This is the first book I read of this author, and it is also the first book written by the author, and I am amazed that this author was unknown to me until I started reading this book, and now I'm helplessly hooked; I must read his other books. I was told though, that 25 of his 26 books are now out of print.
I liked this book a lot. It was written in 1966 during the cold war, and it is obviously about the same. This author could write. This book won the Edgar Award for being the best mystery of 1
John Kues
This was a fast read. I agree with Stuart Kaminsky's (one of my favorite authors) foreward, comparing the characters to those in Casablanca. I can well see Humphrey Bogart reciting some of these lines. I don't know how I missed knowing about Ross Thomas. This book was written in 1966, was his first book and won an Edgar. There were a few typos, but nothing that hindered the reading. I really liked his writing and will be following up with others, I think he wrote 19.
Mark Rathaus
Very impressive for a first novel. With hard-boiled but breezy dialogue, it reads like a noir mystery illuminated by spotlights. The short action scenes race to viscous conclusions and the lengthy sections between them, are elaborate descriptions of imaginative characters or complex exposition. it's a great first effort, but clearly, not Thomas at his best.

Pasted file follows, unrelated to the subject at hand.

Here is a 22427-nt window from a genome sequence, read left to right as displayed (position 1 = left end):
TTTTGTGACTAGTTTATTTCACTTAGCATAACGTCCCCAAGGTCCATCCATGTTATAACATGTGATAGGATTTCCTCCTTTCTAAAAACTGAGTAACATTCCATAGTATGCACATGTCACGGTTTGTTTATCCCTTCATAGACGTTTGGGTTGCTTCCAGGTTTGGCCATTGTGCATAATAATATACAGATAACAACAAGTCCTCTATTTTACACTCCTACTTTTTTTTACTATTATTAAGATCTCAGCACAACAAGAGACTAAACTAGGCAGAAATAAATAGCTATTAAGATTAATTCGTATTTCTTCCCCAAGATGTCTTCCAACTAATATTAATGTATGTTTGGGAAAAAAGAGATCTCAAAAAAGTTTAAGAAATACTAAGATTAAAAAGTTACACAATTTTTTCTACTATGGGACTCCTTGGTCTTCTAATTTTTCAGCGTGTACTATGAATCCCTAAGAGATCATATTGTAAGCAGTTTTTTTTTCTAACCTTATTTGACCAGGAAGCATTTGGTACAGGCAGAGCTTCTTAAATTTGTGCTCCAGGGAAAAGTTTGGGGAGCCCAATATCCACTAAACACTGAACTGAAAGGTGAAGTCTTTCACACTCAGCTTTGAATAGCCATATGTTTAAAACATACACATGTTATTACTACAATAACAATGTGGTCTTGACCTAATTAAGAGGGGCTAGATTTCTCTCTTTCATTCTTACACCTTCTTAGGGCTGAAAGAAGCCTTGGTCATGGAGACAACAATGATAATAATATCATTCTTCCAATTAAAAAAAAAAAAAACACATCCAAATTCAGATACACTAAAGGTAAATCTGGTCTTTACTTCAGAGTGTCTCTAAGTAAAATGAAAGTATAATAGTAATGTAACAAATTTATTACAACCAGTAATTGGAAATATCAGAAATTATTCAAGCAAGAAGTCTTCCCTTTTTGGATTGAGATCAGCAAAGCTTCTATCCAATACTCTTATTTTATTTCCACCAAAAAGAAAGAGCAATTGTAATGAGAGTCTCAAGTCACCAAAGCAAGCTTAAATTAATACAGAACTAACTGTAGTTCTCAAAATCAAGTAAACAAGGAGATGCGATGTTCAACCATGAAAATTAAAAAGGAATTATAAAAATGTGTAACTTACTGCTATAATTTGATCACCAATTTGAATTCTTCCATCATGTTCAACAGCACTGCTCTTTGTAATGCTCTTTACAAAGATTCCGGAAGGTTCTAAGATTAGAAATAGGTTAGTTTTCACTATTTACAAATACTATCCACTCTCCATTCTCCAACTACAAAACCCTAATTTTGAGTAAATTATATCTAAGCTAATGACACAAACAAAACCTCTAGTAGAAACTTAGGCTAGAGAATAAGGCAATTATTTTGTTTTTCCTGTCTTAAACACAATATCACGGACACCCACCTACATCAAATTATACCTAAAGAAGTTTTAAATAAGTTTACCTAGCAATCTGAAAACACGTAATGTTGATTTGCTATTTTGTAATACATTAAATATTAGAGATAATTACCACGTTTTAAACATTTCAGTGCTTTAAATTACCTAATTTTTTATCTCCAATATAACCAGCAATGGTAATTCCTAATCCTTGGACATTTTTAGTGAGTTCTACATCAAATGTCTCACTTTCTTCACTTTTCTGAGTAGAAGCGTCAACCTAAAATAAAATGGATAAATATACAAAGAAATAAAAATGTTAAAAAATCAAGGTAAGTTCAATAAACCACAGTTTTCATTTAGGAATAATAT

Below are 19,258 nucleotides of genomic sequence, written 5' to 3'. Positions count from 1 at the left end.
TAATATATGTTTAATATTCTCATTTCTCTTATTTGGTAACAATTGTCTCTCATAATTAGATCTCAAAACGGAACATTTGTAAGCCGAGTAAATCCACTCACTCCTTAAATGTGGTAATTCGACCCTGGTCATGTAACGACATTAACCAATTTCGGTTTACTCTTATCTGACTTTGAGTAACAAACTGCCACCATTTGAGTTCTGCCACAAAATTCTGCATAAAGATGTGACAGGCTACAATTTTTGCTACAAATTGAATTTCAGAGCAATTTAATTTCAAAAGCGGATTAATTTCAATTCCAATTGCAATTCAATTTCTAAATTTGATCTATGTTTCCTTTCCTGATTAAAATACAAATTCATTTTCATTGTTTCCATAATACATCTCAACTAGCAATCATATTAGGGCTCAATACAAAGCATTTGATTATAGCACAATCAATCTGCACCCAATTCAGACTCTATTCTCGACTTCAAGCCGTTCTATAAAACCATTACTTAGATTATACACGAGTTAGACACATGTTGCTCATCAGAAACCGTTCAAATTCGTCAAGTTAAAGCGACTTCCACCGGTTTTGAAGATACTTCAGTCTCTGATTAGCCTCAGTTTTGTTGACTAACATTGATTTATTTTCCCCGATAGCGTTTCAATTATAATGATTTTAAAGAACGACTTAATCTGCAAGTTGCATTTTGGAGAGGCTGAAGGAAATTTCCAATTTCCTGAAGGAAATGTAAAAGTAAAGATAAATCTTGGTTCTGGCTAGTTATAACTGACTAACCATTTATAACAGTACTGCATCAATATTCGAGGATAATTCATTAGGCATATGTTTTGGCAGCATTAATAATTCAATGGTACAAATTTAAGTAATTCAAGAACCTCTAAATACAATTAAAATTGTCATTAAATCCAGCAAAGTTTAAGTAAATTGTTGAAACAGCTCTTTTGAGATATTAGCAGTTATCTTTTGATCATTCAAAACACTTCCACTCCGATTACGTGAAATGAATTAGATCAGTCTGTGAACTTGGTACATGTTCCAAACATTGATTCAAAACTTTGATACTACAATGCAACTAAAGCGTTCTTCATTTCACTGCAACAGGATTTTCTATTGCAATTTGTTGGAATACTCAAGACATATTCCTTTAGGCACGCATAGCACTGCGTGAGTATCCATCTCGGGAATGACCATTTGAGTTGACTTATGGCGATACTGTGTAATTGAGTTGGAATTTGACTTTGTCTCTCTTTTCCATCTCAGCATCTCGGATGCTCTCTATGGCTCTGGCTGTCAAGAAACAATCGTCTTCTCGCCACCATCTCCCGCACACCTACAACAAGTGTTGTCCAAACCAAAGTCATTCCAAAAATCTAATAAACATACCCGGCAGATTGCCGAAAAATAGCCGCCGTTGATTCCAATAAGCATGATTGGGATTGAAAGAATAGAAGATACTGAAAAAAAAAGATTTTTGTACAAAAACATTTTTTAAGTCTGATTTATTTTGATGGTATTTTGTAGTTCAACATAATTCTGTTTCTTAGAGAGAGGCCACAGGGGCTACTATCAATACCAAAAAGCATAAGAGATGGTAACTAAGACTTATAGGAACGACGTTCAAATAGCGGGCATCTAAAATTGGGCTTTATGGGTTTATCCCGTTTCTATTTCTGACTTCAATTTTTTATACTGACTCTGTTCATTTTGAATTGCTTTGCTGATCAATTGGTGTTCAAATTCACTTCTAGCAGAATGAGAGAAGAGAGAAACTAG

This book was 3/4 fun and 1/4 frustrating, not because of Thomas but because the subject matter that Thomas is satirising (cold war politics and intrigue) irritates me so much. I had a lot of sympathy for most of the characters, and the sense of place was great, but I wish he had not been so horrible to the homosexuals.
Jon Spoelstra
I had read this years and years ago and was wondering if I still felt that Ross Thomas was one of the all-time mystery writers. No more wondering. I'm only about 25% through The Cold War Swap and there's no doubt. Ross Thomas is one of the all-time greats.
Gary Mesick
A marvelous book that really should put Thomas in the same league as Le Carre. Granted, he wouldn't win the playoff, but he belongs right up there. Thomas has the great advantage over Le Carre in that he knows how to be funny.